This week I wrote about spicy jerk chicken sandwiches and if you’re not a jerk, please continue reading.
NO JERKS ALLOWED TO READ AFTER THIS POINT
If you’ve never had jerk chicken before, it’s spicy and a little fruity from allspice and chili peppers. Seasonings like ginger, lime and thyme leaves are included to balance things out. Most jerk chicken is warm from the spices and the chili pepper heat and smoky from the grilling/smoking process.
Jerk as a cooking style was being prepared way back at least as early as the 1600’s in the Caribbean, specifically Jamaica. The word jerk is said to have evolved from charqui, a Spanish term, that stood for strips of dried meat. Eventually the word charqui led to the English word of jerky.
In Jamaica, food that is jerk seasoned and then cooked in jerk fashion is typically smoked over wood. In most cases, it’s pimento wood. Pimento wood is from the same plant that gives us pimento berries, which American shoppers and cooks would know of as Allspice. None of this has anything to do with the pimento for our cheese, so we won’t start talking about that.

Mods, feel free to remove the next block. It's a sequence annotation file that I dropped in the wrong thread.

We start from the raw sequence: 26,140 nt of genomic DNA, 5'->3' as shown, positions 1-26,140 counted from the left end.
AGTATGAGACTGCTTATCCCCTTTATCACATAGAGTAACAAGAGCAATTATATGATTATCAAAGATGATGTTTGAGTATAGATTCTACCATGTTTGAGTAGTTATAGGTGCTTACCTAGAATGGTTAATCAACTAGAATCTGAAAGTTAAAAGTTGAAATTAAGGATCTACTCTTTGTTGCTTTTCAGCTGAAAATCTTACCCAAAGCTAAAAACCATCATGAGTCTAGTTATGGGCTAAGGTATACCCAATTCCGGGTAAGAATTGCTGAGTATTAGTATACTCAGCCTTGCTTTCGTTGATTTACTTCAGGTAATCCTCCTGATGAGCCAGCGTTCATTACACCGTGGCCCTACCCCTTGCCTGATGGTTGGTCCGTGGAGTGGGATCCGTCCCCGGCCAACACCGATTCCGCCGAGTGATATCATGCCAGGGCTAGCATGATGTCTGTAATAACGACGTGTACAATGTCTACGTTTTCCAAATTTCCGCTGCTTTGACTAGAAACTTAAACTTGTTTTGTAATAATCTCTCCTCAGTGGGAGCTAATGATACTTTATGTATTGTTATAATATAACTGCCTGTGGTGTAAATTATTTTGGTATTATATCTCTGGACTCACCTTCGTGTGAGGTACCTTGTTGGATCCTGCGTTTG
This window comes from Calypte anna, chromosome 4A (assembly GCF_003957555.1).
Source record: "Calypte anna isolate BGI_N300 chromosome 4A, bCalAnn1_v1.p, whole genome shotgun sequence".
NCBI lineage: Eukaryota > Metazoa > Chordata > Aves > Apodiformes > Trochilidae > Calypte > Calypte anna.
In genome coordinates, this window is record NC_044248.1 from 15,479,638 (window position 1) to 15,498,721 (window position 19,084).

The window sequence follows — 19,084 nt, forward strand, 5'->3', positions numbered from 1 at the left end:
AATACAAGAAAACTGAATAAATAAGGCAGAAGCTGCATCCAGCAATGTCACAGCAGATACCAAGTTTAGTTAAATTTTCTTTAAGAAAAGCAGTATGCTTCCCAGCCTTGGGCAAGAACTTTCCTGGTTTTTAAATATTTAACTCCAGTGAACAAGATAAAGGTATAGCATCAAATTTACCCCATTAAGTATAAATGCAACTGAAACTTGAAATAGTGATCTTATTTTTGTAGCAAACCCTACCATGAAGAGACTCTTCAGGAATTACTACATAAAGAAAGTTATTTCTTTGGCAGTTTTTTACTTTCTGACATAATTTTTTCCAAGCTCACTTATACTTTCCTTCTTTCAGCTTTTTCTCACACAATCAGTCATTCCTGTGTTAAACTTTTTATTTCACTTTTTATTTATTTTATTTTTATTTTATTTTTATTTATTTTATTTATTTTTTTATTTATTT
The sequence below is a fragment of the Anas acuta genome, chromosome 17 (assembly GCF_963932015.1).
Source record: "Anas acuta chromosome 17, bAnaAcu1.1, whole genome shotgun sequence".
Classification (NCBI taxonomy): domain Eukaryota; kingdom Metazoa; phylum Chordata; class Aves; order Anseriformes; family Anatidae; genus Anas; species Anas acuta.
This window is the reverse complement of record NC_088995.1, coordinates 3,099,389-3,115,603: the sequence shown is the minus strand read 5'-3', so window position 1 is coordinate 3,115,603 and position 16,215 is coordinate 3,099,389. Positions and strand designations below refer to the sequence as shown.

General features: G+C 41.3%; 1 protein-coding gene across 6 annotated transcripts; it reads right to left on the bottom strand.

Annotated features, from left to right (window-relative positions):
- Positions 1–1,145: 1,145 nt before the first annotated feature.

So, as we’ve covered, jerk usually refers to the marinade and seasoning as well as the cooking technique. In this blog post, I’m making an easy jerk chicken that you can cook at your house, so I’m not as concerned with the cooking process/technique as I am of the jerk marinade and seasoning. The cooking process I use for my jerk chicken is typically just grilled over coals, but some of these sandwiches I cooked indoors on a grill pan, which is very far from a wood smoked process. As always, don’t look to me for authenticity, but I am doing my best to pay homage to the flavors of the source.